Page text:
Satan's labyrinth: A study of irony in Blake's Songs of innocence and of experience

dc.contributor.advisorRothman, Irving
dc.contributor.committeeMemberHenderson, Archibald
dc.contributor.committeeMemberGuenther, Peter W.
dc.creatorGreen, Diana Dee
dc.date.accessioned2022-12-13T17:58:24Z
dc.date.available2022-12-13T17:58:24Z
dc.date.issued1971
dc.description.abstractIn the past, superficial estimates of Blake's songs may have helped ensure their survival in an age ill-equipped to appreciate them. The innocuous prattlings of Innocence and the embittered lamentations of Experience have been regarded as reinforcements of conventional behavior patterns of naivete and disillusionment. The songs, however, are profoundly ironic. Epitomes of human bondage, they illuminate Blake's incorruptible faith in human liberty as the key to redemption. Both series reflect a significant disparity between text and icon; and the consummate irony of the songs is that their polarization of Innocence and Experience has been accepted as definitive. Leitmotifs of bondage interpenetrate both states. Innocence is innocuous only as long as one chooses to ignore, its illuminations. Experience is not its nemesis, but its fulfillment. The songs themselves constitute an indictment of Church and State, matriarchy and patriarchy, and all the tribal totems of both primitive and civilized society. They expose man as creator and creature of the states that confound him, victim and perpetrator of the tyrannies that deny his inherent need for self-development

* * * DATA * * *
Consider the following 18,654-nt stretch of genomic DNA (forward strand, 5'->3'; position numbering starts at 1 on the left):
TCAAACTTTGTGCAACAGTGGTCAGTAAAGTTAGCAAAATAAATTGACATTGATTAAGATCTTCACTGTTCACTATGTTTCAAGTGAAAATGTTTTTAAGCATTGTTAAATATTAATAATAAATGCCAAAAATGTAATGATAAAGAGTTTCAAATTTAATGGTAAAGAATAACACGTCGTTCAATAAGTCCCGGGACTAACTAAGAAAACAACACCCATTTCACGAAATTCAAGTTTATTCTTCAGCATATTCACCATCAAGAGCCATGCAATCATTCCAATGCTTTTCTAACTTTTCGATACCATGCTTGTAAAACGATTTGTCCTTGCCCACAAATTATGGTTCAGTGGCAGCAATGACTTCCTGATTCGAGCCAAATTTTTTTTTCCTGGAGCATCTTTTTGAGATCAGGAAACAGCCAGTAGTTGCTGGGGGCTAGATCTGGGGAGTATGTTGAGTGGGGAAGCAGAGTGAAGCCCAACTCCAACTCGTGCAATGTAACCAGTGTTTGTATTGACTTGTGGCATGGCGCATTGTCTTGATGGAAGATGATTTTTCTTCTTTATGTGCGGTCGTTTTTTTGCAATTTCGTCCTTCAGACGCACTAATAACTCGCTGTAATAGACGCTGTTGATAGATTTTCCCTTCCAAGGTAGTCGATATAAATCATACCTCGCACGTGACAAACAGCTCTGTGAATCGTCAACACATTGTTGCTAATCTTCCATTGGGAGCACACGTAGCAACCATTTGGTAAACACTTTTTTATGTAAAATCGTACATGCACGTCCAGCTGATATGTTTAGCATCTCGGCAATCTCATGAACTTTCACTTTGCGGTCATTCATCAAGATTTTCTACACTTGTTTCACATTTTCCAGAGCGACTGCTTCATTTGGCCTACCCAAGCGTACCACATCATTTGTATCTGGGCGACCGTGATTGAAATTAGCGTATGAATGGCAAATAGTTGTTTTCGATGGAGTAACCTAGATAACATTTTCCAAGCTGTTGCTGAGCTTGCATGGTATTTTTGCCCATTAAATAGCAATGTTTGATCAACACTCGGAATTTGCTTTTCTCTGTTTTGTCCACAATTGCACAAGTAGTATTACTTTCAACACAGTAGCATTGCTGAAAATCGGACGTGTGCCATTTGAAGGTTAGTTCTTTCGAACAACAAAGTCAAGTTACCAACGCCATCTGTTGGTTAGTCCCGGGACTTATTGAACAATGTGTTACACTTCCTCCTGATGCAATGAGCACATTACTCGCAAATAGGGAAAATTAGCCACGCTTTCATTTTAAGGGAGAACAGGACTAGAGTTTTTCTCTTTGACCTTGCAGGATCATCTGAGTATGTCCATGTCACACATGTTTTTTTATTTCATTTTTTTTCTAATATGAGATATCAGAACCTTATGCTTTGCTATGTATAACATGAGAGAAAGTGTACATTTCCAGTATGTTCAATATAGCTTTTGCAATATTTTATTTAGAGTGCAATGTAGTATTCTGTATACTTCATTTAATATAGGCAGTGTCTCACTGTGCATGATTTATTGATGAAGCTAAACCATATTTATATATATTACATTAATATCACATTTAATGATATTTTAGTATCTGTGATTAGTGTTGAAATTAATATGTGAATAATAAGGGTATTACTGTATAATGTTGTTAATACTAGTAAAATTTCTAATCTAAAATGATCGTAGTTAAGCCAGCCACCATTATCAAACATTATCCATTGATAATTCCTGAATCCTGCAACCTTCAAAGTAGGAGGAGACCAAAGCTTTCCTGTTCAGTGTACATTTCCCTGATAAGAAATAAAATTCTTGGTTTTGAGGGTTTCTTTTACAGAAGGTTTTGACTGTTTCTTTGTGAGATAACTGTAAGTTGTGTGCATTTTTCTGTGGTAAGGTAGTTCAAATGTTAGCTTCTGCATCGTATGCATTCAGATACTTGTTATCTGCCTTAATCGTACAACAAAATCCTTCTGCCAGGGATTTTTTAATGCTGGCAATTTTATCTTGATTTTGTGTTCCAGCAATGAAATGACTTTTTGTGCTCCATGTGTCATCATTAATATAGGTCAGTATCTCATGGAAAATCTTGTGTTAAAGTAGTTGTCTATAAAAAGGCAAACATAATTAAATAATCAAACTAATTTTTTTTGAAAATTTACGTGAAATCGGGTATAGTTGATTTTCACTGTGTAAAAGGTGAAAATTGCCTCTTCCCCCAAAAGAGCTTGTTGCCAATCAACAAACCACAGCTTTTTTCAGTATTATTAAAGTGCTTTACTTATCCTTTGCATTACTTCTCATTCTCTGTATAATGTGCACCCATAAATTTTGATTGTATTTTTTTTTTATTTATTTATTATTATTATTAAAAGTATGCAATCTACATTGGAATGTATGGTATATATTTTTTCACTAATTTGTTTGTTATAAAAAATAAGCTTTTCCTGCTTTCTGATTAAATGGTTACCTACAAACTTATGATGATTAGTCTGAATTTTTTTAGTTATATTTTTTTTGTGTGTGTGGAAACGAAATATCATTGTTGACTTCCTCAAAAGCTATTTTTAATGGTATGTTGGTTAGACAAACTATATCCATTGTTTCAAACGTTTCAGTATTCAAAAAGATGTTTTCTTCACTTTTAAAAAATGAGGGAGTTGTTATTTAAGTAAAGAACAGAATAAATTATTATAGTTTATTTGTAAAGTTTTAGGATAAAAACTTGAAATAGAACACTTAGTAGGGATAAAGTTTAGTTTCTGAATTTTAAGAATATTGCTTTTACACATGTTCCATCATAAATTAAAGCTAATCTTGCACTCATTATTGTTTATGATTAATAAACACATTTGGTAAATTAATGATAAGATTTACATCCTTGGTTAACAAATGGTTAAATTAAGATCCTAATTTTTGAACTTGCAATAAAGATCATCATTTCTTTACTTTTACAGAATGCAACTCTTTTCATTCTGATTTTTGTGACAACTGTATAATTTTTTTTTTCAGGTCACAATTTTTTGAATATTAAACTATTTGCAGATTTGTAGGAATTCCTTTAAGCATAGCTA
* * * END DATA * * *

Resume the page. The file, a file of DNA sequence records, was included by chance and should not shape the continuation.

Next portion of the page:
dc.description.departmentEnglish, Department of
dc.format.digitalOriginreformatted digital
dc.format.mimetypeapplication/pdf
dc.identifier.other14048074
dc.identifier.urihttps://hdl.handle.net/10657/12913
dc.language.isoen
dc.rightsThis item is protected by copyright but is made available here under a claim of fair use (17 U.S.C. Section 107) for non-profit research and educational purposes. Users of this work assume the responsibility for determining copyright status prior to reusing, publishing, or reproducing this item for purposes other than what is allowed by fair use or other copyright exemptions. Any reuse of this item in excess of fair use or other copyright exemptions requires express permission of the copyright holder.
dc.titleSatan's labyrinth: A study of irony in Blake's Songs of innocence and of experience
dc.type.dcmiText
dc.type.genreThesis
thesis.degree.collegeCollege of Arts and Sciences
thesis.degree.departmentEnglish, Department of
thesis.degree.disciplineEnglish
thesis.degree.grantorUniversity of Houston
thesis.degree.levelMasters
thesis.degree.nameMaster of Arts

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